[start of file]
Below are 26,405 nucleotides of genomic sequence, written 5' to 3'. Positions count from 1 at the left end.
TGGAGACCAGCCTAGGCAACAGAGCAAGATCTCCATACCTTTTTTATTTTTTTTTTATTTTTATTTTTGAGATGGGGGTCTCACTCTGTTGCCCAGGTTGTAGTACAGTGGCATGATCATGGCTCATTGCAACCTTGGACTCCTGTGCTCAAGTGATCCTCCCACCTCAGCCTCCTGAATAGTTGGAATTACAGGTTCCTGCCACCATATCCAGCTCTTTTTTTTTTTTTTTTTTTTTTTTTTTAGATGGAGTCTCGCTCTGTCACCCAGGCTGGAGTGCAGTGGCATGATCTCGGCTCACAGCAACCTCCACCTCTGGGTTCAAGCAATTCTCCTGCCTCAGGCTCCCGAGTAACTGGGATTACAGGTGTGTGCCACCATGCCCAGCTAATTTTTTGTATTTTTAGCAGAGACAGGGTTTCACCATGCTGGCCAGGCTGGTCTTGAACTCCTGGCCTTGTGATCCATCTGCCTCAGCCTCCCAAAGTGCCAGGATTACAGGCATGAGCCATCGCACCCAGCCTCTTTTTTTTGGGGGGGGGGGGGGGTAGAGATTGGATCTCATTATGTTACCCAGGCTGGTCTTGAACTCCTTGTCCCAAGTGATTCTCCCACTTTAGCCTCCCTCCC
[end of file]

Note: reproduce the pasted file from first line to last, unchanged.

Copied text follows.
Below are 26,405 nucleotides of genomic sequence, written 5' to 3'. Positions count from 1 at the left end.
TGGAGACCAGCCTAGGCAACAGAGCAAGATCTCCATACCTTTTTTATTTTTTTTTTATTTTTATTTTTGAGATGGGGGTCTCACTCTGTTGCCCAGGTTGTAGTACAGTGGCATGATCATGGCTCATTGCAACCTTGGACTCCTGTGCTCAAGTGATCCTCCCACCTCAGCCTCCTGAATAGTTGGAATTACAGGTTCCTGCCACCATATCCAGCTCTTTTTTTTTTTTTTTTTTTTTTTTTTTAGATGGAGTCTCGCTCTGTCACCCAGGCTGGAGTGCAGTGGCATGATCTCGGCTCACAGCAACCTCCACCTCTGGGTTCAAGCAATTCTCCTGCCTCAGGCTCCCGAGTAACTGGGATTACAGGTGTGTGCCACCATGCCCAGCTAATTTTTTGTATTTTTAGCAGAGACAGGGTTTCACCATGCTGGCCAGGCTGGTCTTGAACTCCTGGCCTTGTGATCCATCTGCCTCAGCCTCCCAAAGTGCCAGGATTACAGGCATGAGCCATCGCACCCAGCCTCTTTTTTTTGGGGGGGGGGGGGGGTAGAGATTGGATCTCATTATGTTACCCAGGCTGGTCTTGAACTCCTTGTCCCAAGTGATTCTCCCACTTTAGCCTCCCTCCC